Assoc. Prof. Liang had visited the Mamas for 13 years before deciding to collaborate with them in the Probody Artmaking Lab as she wanted to truly understand the relationship and dynamics and the nature of work of the Mamas before suggesting a different way of creating theatre through the Probody Artmaking concept.

Assoc. Prof. Liang tied her research to the notion of somatic ergonomics. Somatic ergonomics emphasises the rehabilitation of the mind and body particularly through training and performance. Therefore, the physical condition of the community should influence the intensity and complexity of their training and the aesthetic value it presents. She believed that this was necessary when looking at the bodies of the Mamas, to enable them to continue theatre sustainably for both recreation and as an outlet to express dissent and raise awareness of the burden laid on the women of Shigang. This safe space of theirs was an area transformed into a therapeutic platform that healed their body and mind in an appropriate and efficient manner.

Through adjusting their current rehearsals and performance techniques, the Mamas’ art was carefully curated to meet their bodily and mental needs. I believe such an approach is highly beneficial as it embeds body conditioning into their beloved art form, allowing them to substitute professional necessary treatment or intervention that they may not have access to in the first place, due to their positionalities in society that prevent them from doing so. It also allows them to continue to perform despite their ageing bodies and increase the sustainability of their art in the long term.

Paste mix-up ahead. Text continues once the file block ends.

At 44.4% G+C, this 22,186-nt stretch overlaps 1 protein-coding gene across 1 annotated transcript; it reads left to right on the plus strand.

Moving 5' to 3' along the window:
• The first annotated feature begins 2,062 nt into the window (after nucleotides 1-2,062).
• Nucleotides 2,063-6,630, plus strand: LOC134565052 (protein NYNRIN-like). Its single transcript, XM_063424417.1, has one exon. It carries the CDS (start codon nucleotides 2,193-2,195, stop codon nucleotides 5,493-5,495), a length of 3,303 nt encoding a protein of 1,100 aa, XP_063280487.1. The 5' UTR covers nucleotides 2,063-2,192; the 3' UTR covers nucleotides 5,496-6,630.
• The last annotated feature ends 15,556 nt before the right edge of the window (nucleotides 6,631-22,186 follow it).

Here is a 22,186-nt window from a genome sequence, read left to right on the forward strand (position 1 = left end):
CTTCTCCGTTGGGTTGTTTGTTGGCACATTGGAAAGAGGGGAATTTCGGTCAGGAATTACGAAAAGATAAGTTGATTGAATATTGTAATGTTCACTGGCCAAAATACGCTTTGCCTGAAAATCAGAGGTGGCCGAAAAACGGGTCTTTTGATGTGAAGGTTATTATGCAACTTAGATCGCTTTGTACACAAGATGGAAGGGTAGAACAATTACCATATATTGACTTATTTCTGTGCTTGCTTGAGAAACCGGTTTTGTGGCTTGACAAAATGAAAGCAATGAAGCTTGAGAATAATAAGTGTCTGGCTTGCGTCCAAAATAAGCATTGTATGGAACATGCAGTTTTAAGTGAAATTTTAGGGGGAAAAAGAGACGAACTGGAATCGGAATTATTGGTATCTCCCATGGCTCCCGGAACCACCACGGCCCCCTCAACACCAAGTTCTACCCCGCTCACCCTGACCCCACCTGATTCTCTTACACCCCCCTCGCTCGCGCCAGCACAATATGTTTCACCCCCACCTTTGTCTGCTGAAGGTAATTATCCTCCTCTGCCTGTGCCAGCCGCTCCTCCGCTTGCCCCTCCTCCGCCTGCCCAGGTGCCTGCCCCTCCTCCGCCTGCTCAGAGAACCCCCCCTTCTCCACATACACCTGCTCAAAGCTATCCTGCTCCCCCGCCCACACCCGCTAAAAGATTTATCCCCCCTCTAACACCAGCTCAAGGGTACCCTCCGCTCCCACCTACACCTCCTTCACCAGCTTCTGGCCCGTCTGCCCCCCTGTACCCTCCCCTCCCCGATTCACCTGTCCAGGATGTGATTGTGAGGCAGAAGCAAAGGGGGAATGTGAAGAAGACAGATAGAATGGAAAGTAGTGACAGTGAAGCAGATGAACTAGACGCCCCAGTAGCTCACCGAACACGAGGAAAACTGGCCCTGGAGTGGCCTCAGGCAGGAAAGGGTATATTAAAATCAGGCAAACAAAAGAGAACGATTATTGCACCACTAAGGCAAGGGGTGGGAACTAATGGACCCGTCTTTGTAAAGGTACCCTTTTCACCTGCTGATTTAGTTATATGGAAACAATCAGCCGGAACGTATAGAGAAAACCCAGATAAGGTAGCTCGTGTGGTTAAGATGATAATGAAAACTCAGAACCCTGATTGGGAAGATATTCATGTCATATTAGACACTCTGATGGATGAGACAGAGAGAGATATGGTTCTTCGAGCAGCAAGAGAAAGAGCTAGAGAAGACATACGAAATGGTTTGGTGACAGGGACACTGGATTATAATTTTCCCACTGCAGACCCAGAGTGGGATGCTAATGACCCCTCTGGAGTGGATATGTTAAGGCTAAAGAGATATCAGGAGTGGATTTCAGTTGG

My Experience Attending a Movement Strategy Workshop

An introspective approach to Malay dance – I enjoyed learning Malay dance movements while being made aware of the way my body moves, how I feel, and to pay close attention to my posture.

Following Assoc. Prof. Liang’s sharing, I was able to participate in a movement strategy workshop conducted by herself and Ms Hasyimah, a Malay dance practitioner and company manager of P7:1SMA Ltd. In this workshop, foundational Malay dance movements were crafted to become simple exercises. For example, the dance movement, Lenggang, was adjusted to place emphasis on the movement of the hips and how it sways. Assoc. Prof. Liang told the participants to imagine wearing a pair of tight jeans that were zipped up in order to remind us to maintain a straight posture and not put too much pressure on our lower backs. She shared that not conforming to this could cause discomfort and pain in the long run. Through these exercises, I could feel my body becoming more relaxed and less tense, unlike how it usually feels during my own Malay dance training sessions.

During the workshop, I could focus on my movements and posture to find more comfortable positions. Through this, I saw the possibilities of transforming art into a therapeutic space of rehabilitation for the body as I became more conscious of my posture and I know how to make my body feel relaxed. If more attention goes into carefully correcting each body part and its posture, I believe dance in this form could serve to improve the body conditions of art enthusiasts and practitioners as they practise their art forms.

To learn more about Assoc. Prof. Liang Peilin and her work, please visit peilinliang.com